Mithilfe dieser Gene Drives kann man dafür sorgen, dass sich eine gentechnische Veränderung, z.B. eine gentechnisch erzeugte Resistenz von Stechmücken gegen den Malariaerreger, in einer Population schnell ausbreitet. CEO behauptet, dass zwei Drittel der Arbeitsgruppe der Europäischen Behörde „finanzielle Verbindungen“ zu Industrie und Organisationen haben, die ein besonderes ökonomisches Interesse an der Gentechnik haben.

In einem detaillierten Brief reagierte die EFSA im Juni auf die Anschuldigungen. Die Agentur sah keinen einzigen Fall, in dem die beschriebenen „Verbindungen“ von Bedeutung waren, und nennt klare Beispiele.  

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Illustration der DNA: Die Entschlüsselung des Erbguts wird immer günstiger. Vor allem die ethischen Folgen sind kaum absehbar

Im Falle Michael Bonsalls, Professor für Mathematische Biologie an der Oxford University, habe es keine „direkten finanziellen Verbindungen“ zum britischen Biotech-Unternehmen Oxitec gegeben, da es sich um Forschungsaktivitäten handelte, die von der University of Oxford und Oxitec mitfinanziert wurden. 

Im spezifischen Fall handelte es sich um öffentlich-privat finanzierte Forschungsprojekte durch ein Unternehmen und EU-Forschungsgelder, was den besagten Wissenschaftler weder zum Mitarbeiter des genannten Unternehmens, noch finanziell von diesem abhängig macht. Öffentlich-privat finanzierte Projekte sind üblich, da die Expertise von Unternehmen nötig ist, um essenzielle Ziele zu erreichen.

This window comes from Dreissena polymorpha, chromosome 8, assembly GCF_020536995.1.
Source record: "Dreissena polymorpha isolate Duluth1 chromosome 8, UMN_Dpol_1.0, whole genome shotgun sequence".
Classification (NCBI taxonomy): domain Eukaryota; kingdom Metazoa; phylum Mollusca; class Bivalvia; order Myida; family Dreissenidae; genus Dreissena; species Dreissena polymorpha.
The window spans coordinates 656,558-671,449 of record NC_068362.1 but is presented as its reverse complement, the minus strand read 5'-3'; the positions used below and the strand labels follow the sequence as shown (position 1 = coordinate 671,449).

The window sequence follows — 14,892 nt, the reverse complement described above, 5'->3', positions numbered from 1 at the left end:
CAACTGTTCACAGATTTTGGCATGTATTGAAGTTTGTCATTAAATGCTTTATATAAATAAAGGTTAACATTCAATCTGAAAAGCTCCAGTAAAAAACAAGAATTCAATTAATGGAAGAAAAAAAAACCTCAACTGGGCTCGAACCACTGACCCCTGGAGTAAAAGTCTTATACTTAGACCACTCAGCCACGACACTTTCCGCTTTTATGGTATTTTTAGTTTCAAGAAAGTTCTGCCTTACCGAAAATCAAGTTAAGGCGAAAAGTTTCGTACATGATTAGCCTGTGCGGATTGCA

Der Schaden bleibt, trotz widerlegter Vorwürfe 

Doch egal, wie viele Widerlegungen die EU-Agentur für Lebensmittelsicherheit vorbringt, ein Großteil des Schadens ist bereits entstanden. Schlagzeilen mit der Aufschrift „Wissenschaftler im Bereich Lebensmittelsicherheit wird Korruption vorgeworfen“ sind alles, was diese Aktivisten, die Feinde der industriellen Landwirtschaft sind, brauchen. Damit wird das Vertrauen in die Wissenschaft unterminiert.

Doch auch Journalisten erleben diese neue Diffamierung, etwa die Französin Emmanuelle Ducros. Die Mitarbeiterin von „L’Opinion“ ist bekannt für ihre Kolumnen, in denen sie Innovationen gegen Anti-Gentechnik, Anti-Freihandels- oder Anti-Pestizidaktivisten verteidigt. 

Ducros ist enormen Shitstorms ausgesetzt, seit die linke französische Zeitung „Liberation“ über sie schrieb. Ducros hatte als Moderatorin auf Branchenkonferenzen der Agrarwirtschaft gearbeitet – die Reisekosten und Unterkunft bezahlte die Industrie. Auch hier tauchten Vorwürfe einer unethischen Praxis auf. Aber journalistische Integrität ist doch nicht mit einer Hotelübernachtung zu kaufen! 

Die in der Wissenschaftsforschung traditionelle Frage: „Was sind Ihre Beweise?“ wird zusehends ersetzt durch „Wer finanziert Sie?“ Damit wird jede wissenschaftliche Debatte diskreditiert, im schlimmsten Falle beendet. Die Folgen davon sind auf lange Sicht verheerend.

Bill Wirtz arbeitet als Policy Analyst für das Consumer Choice Center in Brüssel

Originally published here

Viewpoint: Want to fight climate change? Embrace GMOs, don’t ban them